When I first arrived in Cape Town, it seemed as if all anybody could talk about was load shedding. My housemates talked about it while making weekend plans, faculty talked about it in the halls when discussing exams, you can download the “UCT load shedding app”, and signs like this (–>) are posted up all over campus detailing how one can prepare for and survive load shedding. I wandered around in a daze for the first week thinking to myself, “What the HELL is load shedding?!”
Well, according to the Internet, load shedding is: “the action to reduce the load on something, especially the interruption of an electricity supply to avoid excessive load on the generating plant.” The City of Cape Town explains it this way: “Load shedding is a measure of last resort to prevent the collapse of the power system country-wide. When there is insufficient power station capacity to supply the demand (load) from all the customers, the electricity system becomes unbalanced, which can cause it to trip out country-wide (a blackout), and which could take days to restore.”
Essentially, load shedding is scheduled blackouts, set up on a rotating sector system (I live in sector 15). To relieve stress on the electricity generators, the City of Cape Town has designed a load shedding system, especially needed in the winter months, to protect the generators from becoming overloaded. They explain: “By switching off parts of the network in a planned and controlled manner, the system remains stable throughout the day, and the impact is spread over a wider base of customers. Load shedding schedules are drawn up in advance to describe the plan for switching off parts of the network in sequence during the days that load shedding is necessary.”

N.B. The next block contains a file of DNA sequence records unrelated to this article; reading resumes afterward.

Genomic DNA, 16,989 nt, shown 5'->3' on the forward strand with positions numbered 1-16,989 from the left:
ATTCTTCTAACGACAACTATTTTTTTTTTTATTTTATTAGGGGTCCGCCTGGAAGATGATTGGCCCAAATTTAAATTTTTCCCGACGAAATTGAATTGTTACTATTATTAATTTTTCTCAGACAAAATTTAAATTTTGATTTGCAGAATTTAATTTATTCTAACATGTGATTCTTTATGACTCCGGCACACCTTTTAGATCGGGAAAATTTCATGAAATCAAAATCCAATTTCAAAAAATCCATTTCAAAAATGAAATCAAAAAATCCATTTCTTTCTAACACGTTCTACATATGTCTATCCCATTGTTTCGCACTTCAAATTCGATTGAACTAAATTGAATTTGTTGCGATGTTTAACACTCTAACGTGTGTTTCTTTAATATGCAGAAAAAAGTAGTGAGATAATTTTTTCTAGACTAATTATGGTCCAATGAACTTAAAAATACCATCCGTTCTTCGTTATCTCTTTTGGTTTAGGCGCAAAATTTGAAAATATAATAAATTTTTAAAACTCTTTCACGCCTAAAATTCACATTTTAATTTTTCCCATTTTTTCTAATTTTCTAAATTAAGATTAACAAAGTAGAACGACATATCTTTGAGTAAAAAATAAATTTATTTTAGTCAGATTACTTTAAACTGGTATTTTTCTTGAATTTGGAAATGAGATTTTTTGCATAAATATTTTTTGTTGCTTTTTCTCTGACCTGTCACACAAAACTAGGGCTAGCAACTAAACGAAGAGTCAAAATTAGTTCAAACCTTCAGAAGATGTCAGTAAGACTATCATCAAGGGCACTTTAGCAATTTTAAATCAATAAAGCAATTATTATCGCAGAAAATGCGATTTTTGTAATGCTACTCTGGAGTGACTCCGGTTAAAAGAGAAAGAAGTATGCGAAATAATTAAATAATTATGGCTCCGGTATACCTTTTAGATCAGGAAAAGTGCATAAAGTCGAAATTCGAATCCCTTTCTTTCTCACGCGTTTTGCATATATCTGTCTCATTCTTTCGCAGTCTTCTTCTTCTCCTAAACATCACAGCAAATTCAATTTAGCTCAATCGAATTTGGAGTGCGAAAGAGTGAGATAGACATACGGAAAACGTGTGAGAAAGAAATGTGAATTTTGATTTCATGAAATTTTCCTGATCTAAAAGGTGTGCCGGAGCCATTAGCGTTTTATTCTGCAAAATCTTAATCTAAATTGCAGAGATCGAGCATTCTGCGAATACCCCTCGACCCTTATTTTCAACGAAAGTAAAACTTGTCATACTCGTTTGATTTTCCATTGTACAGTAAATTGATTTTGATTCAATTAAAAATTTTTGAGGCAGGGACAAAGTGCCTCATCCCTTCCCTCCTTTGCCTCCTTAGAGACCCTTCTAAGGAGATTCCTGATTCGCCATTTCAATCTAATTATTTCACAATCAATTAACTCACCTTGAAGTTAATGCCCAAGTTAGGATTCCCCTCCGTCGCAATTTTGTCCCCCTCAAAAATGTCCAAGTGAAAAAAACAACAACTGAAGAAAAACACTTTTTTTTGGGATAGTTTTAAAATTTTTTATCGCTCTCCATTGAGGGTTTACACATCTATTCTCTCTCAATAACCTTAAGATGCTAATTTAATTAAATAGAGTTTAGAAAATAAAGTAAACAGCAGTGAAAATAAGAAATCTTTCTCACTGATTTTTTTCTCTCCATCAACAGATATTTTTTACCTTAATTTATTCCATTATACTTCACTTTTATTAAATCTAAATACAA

What does this mean? It means the power goes out. A lot. In my first two weeks, the power went out in my house and stayed out for several hours at least five times (could be more, but I was gone). Everyone seemed prepared for this but me. On one of my first nights (before I knew what load shedding was), I was walking back from dinner and I thought to myself, “Man, it’s so dark! This is a busy street, why are all the street lights off?” When I saw that even the stoplight was out I realized it must be a power outage. Up ahead, a trio of people crossed the street wearing headlamp flashlights. Clearly, they knew the power was scheduled to be out! I had to figure out what was going on. That’s when I finally got serious and looked up load shedding. In this cool time lapse video you can see what the city center looks like during and after load shedding:
Power also goes out on campus. This week, I was in the office working when the power went out. No power means no Internet, which means no productivity for me. To make things worse, before the power went out I had been working really hard and I kept putting off using the bathroom. So I had to feel my way into the pitch-black bathroom, using the dinky light on the end of my keychain to see what I was doing. And of course, when there is no light, you immediately assume the worst and think that someone is lurking outside the stall waiting to stab you. Not. Fun.
I’m learning that the load shedding system is quite controversial among South Africans. For example, it was in the news recently that the process of determining whom exactly goes without power, and for how long, is a subject of constant debate between the primary power company, Eskom, and the government (see the cartoon below). In May, the City was pleading with Eskom to have areas including Manenberg, Ottery, and Hanover Park exempt from load shedding due to increases in gang violence. One mayoral committee member explained, “The metro police gang and drug task team has indicated that working under circumstances with severe gang violence is challenging enough as it is, but that the loss of street lights at night during serious gang violence makes it virtually impossible to work” (see the article here).
People blame the city, they blame the ANC (African National Congress), they blame Africa, they blame the world, but no matter who is to blame, load shedding is going to continue to be a permanent fixture of my experiences here in Cape Town. No matter what I am doing–working in the office, making dinner, commuting home–for the rest of my time here I better get used to people saying, “You better hurry, power’s about to go out.” Also, I should really buy some candles…